From the beginning the fundamental Hamas movement was a moral and political challenge for the secular and nationalistic PLO, and placed a question mark over the latter’s claim to be the only legitimate voice of the Palestinians. Following the 6-day war of 1967 the PLO had transferred the core of its power structure abroad, to Jordan, Lebanon and then to Tunesia. The Hamas and its leadership, however, remained the whole time in Palestinian territory and in this way mastered a solid integration into the population. That means that to this day the following maxim holds: should the Palestinian Autonomy (the PA) risk a confrontation with the radical Islamic Hamas Movement – which is what the USA and above all Israel demand in the context of the Road Map’s application, this would result in a bloody civil war within Palestinian society. Several attempts in recent years on the part of the PA to pin down leading Hamas representatives failed because of the open resistance of its followers.
Having begun with a mainly social and religious agenda, the Hamas, however, soon took up armed conflict against Israel. The “Islamic Manifesto” bestows on the “Jihad”, the “Holy War”, the highest of priorities as the only way to establish an Islamic Palestina “from the Mediterranean to the Jordan” i.e. as a substitute for the State of Israel. Moreover, a Jihad for the deliverance of Palestina was, (according to the Manifesto), the religious obligation of all Moslems, not only of the Palestinians. Every political solution which demands the surrender of even a part of Palestina, is radically rejected as the capitulation of Islam.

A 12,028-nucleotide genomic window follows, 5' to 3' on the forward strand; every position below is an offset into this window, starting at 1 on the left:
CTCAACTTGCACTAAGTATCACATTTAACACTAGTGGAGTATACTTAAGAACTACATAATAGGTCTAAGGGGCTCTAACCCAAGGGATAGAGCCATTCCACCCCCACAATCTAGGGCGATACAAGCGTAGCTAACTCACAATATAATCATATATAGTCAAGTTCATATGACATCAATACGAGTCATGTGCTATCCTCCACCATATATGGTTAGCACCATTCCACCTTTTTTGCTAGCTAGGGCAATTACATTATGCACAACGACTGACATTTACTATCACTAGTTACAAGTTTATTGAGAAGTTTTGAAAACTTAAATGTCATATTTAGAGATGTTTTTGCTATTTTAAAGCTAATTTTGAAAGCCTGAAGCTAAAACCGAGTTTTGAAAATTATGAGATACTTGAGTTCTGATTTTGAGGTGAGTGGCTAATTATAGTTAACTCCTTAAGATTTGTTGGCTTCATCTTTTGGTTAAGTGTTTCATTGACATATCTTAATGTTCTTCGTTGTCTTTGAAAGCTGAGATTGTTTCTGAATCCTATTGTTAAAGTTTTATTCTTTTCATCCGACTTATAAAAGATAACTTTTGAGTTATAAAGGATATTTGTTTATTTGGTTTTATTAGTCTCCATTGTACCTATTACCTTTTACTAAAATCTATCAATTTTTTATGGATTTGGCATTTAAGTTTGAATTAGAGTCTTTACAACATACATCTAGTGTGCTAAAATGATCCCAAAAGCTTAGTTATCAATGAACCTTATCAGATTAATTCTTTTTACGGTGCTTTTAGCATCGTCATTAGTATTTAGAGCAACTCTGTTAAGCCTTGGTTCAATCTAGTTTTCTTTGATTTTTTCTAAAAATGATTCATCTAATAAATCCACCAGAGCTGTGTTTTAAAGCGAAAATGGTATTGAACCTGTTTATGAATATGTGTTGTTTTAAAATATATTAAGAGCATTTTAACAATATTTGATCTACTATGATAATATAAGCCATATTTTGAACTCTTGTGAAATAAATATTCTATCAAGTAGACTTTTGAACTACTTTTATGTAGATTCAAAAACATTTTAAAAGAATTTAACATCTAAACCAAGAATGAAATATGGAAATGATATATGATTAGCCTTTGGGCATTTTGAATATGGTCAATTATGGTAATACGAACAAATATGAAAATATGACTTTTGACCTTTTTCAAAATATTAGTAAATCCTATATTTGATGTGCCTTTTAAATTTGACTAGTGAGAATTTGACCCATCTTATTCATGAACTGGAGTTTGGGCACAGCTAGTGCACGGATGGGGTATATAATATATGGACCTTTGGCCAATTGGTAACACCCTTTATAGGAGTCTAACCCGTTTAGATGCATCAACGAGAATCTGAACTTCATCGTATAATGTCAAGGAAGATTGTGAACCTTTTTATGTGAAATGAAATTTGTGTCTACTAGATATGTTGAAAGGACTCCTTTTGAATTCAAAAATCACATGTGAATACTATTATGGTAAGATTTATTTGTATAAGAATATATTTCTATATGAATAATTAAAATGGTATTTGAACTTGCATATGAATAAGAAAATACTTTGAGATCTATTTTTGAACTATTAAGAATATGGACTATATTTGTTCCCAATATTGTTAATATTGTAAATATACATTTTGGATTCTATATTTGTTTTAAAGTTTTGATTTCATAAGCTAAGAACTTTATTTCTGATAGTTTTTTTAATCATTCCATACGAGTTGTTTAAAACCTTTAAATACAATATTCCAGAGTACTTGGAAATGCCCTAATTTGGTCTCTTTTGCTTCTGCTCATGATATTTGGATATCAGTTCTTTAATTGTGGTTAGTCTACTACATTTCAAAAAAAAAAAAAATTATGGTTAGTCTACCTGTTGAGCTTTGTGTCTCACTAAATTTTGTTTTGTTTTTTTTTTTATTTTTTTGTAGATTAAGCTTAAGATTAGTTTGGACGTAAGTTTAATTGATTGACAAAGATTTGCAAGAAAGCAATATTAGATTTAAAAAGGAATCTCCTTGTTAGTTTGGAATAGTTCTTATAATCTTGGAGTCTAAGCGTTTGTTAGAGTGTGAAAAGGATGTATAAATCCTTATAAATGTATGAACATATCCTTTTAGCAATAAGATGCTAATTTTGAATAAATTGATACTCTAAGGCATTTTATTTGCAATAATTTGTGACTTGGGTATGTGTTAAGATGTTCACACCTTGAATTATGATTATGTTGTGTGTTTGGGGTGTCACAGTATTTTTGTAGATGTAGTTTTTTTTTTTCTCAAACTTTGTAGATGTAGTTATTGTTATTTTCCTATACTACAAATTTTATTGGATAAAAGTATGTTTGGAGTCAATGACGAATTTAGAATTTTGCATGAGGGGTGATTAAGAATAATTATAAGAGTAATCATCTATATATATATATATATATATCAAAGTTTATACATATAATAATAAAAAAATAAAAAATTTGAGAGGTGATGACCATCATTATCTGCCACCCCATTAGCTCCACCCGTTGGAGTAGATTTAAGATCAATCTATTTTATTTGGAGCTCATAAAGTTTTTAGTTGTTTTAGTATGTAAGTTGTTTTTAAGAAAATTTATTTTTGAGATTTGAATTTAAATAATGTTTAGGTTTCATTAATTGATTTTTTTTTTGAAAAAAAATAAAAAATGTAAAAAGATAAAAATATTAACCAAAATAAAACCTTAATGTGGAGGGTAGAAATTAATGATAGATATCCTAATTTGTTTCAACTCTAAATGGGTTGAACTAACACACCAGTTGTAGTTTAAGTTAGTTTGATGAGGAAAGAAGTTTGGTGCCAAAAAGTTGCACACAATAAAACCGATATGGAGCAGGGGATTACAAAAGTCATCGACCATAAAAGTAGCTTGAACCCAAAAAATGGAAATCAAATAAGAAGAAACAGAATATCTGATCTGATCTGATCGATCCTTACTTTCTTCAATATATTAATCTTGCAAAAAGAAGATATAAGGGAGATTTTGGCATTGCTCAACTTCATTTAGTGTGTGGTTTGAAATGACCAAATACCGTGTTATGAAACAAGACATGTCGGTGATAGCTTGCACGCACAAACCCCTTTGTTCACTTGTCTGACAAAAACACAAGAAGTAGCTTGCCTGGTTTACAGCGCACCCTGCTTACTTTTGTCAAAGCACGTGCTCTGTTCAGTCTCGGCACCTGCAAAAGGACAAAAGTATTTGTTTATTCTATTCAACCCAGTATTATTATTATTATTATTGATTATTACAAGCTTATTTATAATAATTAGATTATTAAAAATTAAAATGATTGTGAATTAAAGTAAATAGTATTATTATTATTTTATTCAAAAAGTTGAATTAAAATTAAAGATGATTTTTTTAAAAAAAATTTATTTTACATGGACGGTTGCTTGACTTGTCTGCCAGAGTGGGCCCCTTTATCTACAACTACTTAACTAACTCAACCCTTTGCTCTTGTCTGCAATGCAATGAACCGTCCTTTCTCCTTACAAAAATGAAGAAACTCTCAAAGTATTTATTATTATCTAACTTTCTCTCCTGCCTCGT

By way of the first Palestinian revolt, the Initifada, the Hamas established itself as the most significant fundamental Islamic organisation in Judea, Samaria and the Gaza Strip, and pursued its goals with violence of the most brutal kind. Initially, the “Mujaheddin”, the “holy warriors” of the Hamas, kidnapped and murdered Arabs, “heretics”, drug and pornography dealers, and “collaborators” suspected of co-operation with Israel. Since the end of the 90’s the Hamas has succeeded in forming cells among the Arab population in Israel itself too.
Following the Gulf War at the beginning of the 1990’s, the Hamas became the leading terror organisation in Israel and the disputed territories, and after the Oslo agreement it formed the strongest opposition wing against any attempts at negotiations between Israelis and Arabs. As early as in 1989 it was banned in Israel as a terror organisation.
At the beginning of 1991 Zaccaria Walid Akel, leader of the Mujaheddin, established the first Izz a-Din al-Qassam brigades. In December 1991 they murdered their first Israeli, Doron Shorshan from Kfar Darom, and initiated by this act a shift in the “modus operandi” of the Hamas which has made it to this day into the organisation which has carried out the most suicide massacres. The “Islamic Resistance Movement” is responsible for the death of hundreds of Israelis, most of them civilians. Thousands have a lifelong price to pay for injuries inflicted by Hamas attacks. According to Hamas spokesman Dr. Abdel Aziz Rantisi most Israelis are fighters because they all – even most of the women – do military service and are therefore legitimate targets for terror attacks.
The European Union, in the meantime, refuses steadfastly to classify the radical Islamic organisations Hamas and Islamic Jihad as terror organisations and to pursue them accordingly. Remarks made by the French Presidential Advisor, Maurice Gourdault-Montagne, indicate that the French have more difficulties than most in seeing “the Hamas and the Palestinian Islamic Jihad as terror organisations which do not want peace”. Great Britain, Germany and the Netherlands seem to be pressing within the EU for a change in the policy hitherto practised. The forceful dismantling of the radical Islamic terror groups will require, however, a united plan of action on the part of all parties interested in peace in the Middle East.
translation by Nicola Vollkommer